My neighbors regularly stop to sing the praises of my Gaillardia to me. Oh, how they all wish they had some in their own gardens! A reasonably sized plant can be had for $7 or so. I purchased a packet of seeds three years ago for $1.19. Out of that packet, I raised about 10 plants, some of which I gave to friends.

The sunny flowers of Gaillardia

Here in Florida, those plants have never been without blooms, no matter the time of year. I've tried to tell all the neighbors who covet my plants to pull off the dried heads from the flowers and get some seeds for themselves. They all look at me as if I have three eyes. So rather than them benefitting, my garden continues to grow those wonderful plants on their own because I let them drop their seeds and continue their life cycle. $1.19 spent three years ago has yielded countless plants, and the only time they require from me is my deadheading them every two weeks for five minutes. If deadheading sounds boring, please visit this post.

I purchased two Canna bulbs two years ago. Two for $10. Here's what one of the bulbs has produced, but I have to confess this is one half of the story. I've lifted the other half to take with me to my new home.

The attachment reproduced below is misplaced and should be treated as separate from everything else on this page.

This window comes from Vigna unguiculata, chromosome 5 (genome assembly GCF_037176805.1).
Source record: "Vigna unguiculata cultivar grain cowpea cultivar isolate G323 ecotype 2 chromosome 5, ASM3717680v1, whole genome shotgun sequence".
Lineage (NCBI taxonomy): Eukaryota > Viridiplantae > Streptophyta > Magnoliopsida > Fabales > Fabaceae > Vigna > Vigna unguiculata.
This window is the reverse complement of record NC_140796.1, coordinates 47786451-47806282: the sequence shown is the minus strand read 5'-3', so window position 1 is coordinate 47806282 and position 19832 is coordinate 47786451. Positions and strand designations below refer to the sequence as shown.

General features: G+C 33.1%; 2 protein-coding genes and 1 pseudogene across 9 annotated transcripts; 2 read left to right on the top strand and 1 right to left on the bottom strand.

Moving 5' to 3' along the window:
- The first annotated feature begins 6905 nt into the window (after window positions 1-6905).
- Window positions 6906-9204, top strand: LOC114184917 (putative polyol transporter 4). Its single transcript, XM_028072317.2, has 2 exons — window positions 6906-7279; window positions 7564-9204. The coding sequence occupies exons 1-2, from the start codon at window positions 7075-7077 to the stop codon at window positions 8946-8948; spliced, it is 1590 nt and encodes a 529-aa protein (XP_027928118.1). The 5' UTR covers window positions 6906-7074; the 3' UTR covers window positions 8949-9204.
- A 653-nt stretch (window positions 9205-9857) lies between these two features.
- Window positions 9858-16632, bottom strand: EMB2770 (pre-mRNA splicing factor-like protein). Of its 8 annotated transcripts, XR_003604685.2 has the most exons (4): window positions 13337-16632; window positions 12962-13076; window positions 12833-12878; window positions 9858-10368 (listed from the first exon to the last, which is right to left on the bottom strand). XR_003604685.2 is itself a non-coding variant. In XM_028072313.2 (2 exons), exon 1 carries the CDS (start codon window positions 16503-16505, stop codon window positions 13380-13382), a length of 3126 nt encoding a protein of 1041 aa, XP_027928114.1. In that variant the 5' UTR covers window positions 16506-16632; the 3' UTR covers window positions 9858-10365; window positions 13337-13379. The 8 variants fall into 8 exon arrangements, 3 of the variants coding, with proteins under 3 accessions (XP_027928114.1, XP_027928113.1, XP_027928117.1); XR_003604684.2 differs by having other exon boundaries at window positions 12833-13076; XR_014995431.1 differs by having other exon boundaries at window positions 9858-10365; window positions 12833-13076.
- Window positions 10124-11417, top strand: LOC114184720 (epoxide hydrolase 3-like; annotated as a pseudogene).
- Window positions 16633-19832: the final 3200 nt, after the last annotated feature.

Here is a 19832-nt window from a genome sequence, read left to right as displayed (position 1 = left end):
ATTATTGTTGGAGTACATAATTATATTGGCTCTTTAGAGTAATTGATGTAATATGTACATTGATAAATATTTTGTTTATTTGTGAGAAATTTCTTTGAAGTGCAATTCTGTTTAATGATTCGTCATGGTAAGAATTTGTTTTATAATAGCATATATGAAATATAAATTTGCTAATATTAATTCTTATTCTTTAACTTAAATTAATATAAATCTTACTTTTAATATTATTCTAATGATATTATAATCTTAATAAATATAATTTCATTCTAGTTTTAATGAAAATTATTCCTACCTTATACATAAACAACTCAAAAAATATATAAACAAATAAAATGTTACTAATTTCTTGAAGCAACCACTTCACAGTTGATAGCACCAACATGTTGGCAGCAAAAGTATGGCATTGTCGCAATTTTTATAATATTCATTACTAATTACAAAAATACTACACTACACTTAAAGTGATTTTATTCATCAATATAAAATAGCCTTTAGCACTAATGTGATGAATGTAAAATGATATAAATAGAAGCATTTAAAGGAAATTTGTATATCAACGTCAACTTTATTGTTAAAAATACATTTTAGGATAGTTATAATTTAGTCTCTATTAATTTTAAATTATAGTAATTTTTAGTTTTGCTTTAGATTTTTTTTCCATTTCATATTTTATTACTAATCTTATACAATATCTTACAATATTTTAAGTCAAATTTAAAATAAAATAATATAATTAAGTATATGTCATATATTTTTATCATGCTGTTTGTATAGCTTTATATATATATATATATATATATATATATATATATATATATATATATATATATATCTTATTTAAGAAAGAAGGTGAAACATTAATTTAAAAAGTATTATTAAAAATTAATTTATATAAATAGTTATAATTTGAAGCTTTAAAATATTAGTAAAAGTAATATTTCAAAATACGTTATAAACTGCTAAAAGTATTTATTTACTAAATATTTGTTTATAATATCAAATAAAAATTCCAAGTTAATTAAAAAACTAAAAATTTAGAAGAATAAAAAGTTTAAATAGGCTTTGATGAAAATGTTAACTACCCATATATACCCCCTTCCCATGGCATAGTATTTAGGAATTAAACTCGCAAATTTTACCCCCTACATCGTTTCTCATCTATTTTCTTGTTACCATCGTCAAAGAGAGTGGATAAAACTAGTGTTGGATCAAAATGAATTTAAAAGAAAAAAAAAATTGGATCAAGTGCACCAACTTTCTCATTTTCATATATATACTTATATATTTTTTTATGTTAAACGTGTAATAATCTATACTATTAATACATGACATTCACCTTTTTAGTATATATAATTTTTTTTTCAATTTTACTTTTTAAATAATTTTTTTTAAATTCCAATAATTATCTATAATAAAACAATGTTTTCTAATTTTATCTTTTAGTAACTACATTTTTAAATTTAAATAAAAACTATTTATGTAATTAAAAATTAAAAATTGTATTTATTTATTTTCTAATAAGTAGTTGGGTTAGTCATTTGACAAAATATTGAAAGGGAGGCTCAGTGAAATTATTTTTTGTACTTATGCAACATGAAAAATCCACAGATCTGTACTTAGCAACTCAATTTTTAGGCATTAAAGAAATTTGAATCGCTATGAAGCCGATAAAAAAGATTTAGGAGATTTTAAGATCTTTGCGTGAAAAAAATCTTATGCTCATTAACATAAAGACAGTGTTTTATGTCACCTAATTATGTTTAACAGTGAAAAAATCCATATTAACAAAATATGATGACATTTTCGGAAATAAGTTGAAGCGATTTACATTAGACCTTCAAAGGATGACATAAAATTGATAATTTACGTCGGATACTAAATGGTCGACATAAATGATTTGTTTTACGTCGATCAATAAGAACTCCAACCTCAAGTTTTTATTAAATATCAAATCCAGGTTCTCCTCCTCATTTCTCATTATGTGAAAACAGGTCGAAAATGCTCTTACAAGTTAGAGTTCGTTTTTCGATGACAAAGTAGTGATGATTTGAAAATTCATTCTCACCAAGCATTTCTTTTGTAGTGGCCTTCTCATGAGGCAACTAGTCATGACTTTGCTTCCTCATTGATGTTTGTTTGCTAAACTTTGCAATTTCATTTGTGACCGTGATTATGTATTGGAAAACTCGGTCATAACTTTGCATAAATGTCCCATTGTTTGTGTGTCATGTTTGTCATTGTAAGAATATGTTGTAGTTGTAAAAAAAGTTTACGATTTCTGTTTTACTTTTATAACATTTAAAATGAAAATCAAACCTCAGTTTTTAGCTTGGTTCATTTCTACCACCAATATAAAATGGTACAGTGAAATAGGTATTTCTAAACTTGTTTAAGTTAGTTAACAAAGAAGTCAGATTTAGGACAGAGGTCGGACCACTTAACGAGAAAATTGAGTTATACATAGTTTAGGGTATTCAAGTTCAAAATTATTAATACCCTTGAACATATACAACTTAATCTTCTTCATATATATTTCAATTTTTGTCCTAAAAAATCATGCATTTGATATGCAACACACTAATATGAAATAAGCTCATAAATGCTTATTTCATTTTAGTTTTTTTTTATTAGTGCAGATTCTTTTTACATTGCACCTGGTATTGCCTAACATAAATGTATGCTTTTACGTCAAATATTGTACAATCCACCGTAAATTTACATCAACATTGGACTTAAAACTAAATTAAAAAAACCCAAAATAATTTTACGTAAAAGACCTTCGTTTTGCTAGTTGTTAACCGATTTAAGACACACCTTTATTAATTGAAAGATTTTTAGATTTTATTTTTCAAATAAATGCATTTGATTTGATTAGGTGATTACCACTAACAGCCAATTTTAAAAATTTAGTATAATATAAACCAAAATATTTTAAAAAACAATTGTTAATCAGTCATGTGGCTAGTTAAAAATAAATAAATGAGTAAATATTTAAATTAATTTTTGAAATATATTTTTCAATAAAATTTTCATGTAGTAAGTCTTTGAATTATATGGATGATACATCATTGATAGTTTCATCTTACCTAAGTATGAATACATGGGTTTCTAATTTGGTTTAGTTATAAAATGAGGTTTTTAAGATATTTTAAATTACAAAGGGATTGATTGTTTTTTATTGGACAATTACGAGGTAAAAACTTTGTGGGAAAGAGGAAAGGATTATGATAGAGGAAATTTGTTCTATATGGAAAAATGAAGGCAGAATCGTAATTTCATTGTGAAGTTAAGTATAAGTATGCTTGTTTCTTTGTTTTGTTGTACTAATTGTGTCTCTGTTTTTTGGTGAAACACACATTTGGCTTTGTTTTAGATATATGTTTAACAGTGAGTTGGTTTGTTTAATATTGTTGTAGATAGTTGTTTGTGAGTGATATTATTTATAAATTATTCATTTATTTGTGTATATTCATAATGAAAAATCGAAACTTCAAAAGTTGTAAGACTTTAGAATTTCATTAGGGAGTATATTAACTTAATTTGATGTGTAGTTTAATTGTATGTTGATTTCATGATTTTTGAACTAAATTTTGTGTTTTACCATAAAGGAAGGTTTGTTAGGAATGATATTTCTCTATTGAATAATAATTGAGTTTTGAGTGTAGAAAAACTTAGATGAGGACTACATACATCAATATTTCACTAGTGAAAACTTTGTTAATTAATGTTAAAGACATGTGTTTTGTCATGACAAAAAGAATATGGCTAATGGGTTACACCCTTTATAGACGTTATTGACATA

Canna colonizing the front beds

The mass that has been created by those two bulbs is so significant that I've decided I can lift more without creating any noticeable holes in the planting bed. The only thing I've ever done to help these plants is cut down the dead stalks at the end of the winter, which amounts to 10 minutes of my time. 

Am I winning you over yet?

I can't tell you how much joy the Vincas in the garden have given Turfman over the years. They appeared on their own one day, including one plant in the strip between the sidewalk and the street, which Turfman carefully mowed around for a year before it went to seed. He often spoke proudly of his "tuft of flowers" that he was protecting in his beloved lawn. They were always the dark pink you see in the photo, but a few months ago, the white ones appeared. Time spent cultivating these? None. Cost? Free.

The swathe of free flowers

For those of you who would prefer not to grow from seed and would rather go to the nursery, then here's another tip. Many containers of plants have more than one plant in them. Look for individual stems coming out of the pot. If you find them, you can divide the plants when you get home. I purchased a Salvia a couple of months ago at the nursery for $8. It had three plants in the one container. I divided them before planting, which gave them the space to expand quickly. Now they fill an entire corner.

My mass of pink Salvia

I may be preaching to the choir about this, and I can imagine a few gardeners' heads nodding in assent. For those of you who are considering gardening or are relatively new to it, I can offer you one more cost- and time-saving piece of advice. Make friends with a gardener. It will do you a world of good, and since we're notoriously generous, you'll likely get quite a few plants to help you get started for free.